I recently read an article about how many of us sabotage ourselves from achieving goals. It resonated with me on several levels and aligned with some of my recent revelations.
Here’s the Cliff Notes summary.
- Get clear on what you want in your life
- Limit time spent with people who impede your progress
- Make choices that support your forward movement
When I first began studying the spiritual side of successful living, I would read or hear about “getting clear” and think that I was clear – except that I wasn’t. I began to pay close attention to the activities I was engaged in, the choices I was making and the places I was investing my time, energy and attention.
The first thing I did was to look at the top 3 things that were taking up my time, energy and attention. In the midst of each activity, I took time to ask myself the following questions:
- where is this going?
- do I want all that “this” entails or just pieces of it?
- how important is this to achieving my goal?
Where is this going
It’s important to ask this question when we find ourselves investing time, energy and attention into projects, activities or groups. We need to look past the present moment and see where it is headed.
If it’s a temporary activity and we’re enjoying ourselves, it may be a “keeper“. If this project, activity or group is a vehicle that will take us closer to our goal, the time, energy and attention we invest will be worthwhile.
If, however; we are investing our time, energy and attention to further someone else’s goal; it may be time to reevaluate the engagement.
Do I want all that “this” entails?
Several years ago I changed jobs and moved from one industry into a totally different one. I had several good reasons for leaving the 1 industry, but in the first week of that new job, I realized that I had not fully vetted all that this move involved. I had evaluated “pieces” of the new industry and not looked at the complete picture.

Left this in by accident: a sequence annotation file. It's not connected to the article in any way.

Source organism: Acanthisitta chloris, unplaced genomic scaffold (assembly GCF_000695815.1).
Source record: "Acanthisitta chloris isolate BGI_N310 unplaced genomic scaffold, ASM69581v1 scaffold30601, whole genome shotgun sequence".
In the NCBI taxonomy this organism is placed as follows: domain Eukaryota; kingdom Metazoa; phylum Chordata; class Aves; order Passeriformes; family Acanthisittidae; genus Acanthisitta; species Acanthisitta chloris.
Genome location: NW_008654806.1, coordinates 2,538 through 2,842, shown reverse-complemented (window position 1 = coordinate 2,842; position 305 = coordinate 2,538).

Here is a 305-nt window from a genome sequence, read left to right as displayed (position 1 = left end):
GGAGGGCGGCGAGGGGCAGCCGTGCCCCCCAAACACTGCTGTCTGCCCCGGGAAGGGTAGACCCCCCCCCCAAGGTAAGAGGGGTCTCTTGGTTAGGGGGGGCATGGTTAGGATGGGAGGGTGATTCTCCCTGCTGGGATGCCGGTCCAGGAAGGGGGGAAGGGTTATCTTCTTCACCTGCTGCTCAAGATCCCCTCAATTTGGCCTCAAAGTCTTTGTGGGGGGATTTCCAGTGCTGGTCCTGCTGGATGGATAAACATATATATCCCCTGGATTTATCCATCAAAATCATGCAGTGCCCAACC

This can happen when we jump into activities, groups or projects that on the surface, seem to align with our goals, but once we get the whole story, we see things that are not a “fit” for us.
The good news: we can always change our mind and move on.
How important is this to achieving my goal(s)?
The zeitgeist of the late 20th-century suggested that we can have it all, do it all and remain sane. I think we’ve come to the realization that this was baloney.
There are only 24-hours in a day. We need to sleep – and doctors are telling us 8 hours is not a luxury but a necessity. We can’t live healthily on drive-thru dinners. Multitasking has also been exposed as a farce.
How do you get to Carnegie Hall? Practice, practice, practice.
If we want to achieve success in something, we need to focus our time, energy and attention on it – to the exclusion of most other things. In other words, we can’t become a great writer if we’re volunteering all over town and not spending time with butt-in-chair. We can’t become a great leader if we abdicate our leadership responsibilities to others because we’re busy doing other things. We can’t become a great “anything” if our time is spent doing “everything else“.
To achieve greatness in something, we need to narrow the scope of our time, energy and attention investments so that we put an almost fanatical focus on our goal area. And when we do, the opportunity for greatness begins.
Notice I said that the opportunity for greatness begins.
The real work begins after we clear out the extraneous noise and:
- Get clear on what we want in our life
- Limit time spent with people who impede our progress
- Make choices that support our forward movement
Addendum: here’s some research that supports these suggestions.